os.path weirdness

Peter Hansen peter at engcorp.com
Tue Jun 17 18:29:35 CEST 2003

Jeff Layton wrote:
> #!/usr/bin/python
> import os.path
> filep="/home1/laytojb/TEMP/tet.out"
> print "type: ",type(filep)
> if os.path.isfile(filep): #{
>      print "Found tet.out"
> else:
>      print "Cannot find tet.out"
> #}
> This simple script works correctly and finds the
> file tet.out.
>     However, when I do virtually the same thing
> in a much longer script, it can never find the
> file, even though it exists. 

Since, clearly, these functions work in most cases, you'd
better post the relevant tiny section of the larger
script along with the name of the file it is looking for
and see what folks say.

I'd suggest the following:  change that large script, 
to include printing the results of "os.path.exists()"
as well, plus "os.path.isdir()" for good measure, and
also a call to "os.system('ls -l %s' % filep)" where
of course you use the same filep variable that the rest
of the script is operating on.

> I've checked my spelling
> many times, I've checked that the argument to
> os.path.isfile() is a string with no blank spaces
> (used string.stip() to peel off leading and trailing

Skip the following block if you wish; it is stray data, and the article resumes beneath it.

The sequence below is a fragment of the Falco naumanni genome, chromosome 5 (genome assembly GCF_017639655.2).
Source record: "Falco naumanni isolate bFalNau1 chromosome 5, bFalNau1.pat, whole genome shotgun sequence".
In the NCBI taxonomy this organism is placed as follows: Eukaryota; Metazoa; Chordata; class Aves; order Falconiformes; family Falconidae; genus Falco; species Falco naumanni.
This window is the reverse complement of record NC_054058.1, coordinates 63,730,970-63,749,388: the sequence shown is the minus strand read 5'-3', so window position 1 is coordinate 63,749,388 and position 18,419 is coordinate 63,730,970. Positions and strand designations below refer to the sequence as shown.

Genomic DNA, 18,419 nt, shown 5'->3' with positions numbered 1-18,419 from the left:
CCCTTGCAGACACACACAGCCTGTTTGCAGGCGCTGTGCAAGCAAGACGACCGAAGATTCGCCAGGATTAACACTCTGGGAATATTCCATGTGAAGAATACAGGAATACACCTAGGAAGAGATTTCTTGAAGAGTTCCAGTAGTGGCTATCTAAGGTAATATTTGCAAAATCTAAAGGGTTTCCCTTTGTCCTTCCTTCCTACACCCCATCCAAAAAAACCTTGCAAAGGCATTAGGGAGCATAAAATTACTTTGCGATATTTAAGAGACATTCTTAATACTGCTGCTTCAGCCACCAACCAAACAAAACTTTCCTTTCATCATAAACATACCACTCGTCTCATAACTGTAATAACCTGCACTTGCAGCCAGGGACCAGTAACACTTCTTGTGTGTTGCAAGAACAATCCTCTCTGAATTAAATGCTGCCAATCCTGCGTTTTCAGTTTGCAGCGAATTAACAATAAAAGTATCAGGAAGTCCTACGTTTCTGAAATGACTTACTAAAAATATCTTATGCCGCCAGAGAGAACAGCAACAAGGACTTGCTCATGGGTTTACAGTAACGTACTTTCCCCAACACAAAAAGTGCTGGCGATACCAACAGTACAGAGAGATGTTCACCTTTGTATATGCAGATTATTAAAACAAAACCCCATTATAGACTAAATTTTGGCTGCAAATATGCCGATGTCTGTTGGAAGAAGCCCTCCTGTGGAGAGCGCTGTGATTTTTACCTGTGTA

> spaces). I still can't seem to find the file.

Another possibility is to learn to use the Python debugger
enough to troubleshoot this kind of thing.  Try this:

1. place "import pdb; pdb.set_trace()" just above the
line which is failing.

2. Run your code from the shell.

3. When it gets to the new lines, it will dump you into the
pdb prompt.  At this point carefully hit "r" and ENTER to
get out of the set_trace() routine's context, and up to the
level of the calling code.  You are now sitting in an 
interactive environment that lets you examine variables
and execute statements, or single step through the code.

4. Open a new shell and double-check that the file is really
there at this point in time.

5. Check the value in filep.  Also explore pdb a bit while
you're there.  Typing dir() is always a good help.

6. Step over the line containing the failing test using "n".  
See where it goes.  If it really can't find the file, you can
execute exactly the same statement (use the ! command as 
in "!os.path.isfile(filep)" or something like that) and
double-check what is going on.

7. Worst case, go back and do it again, only this time hit
"s" instead of "n" to single-step into the subroutine and
see what the heck it's doing.

By the way, you're not getting caught by something simple like
case-sensitivity under Linux, are you?


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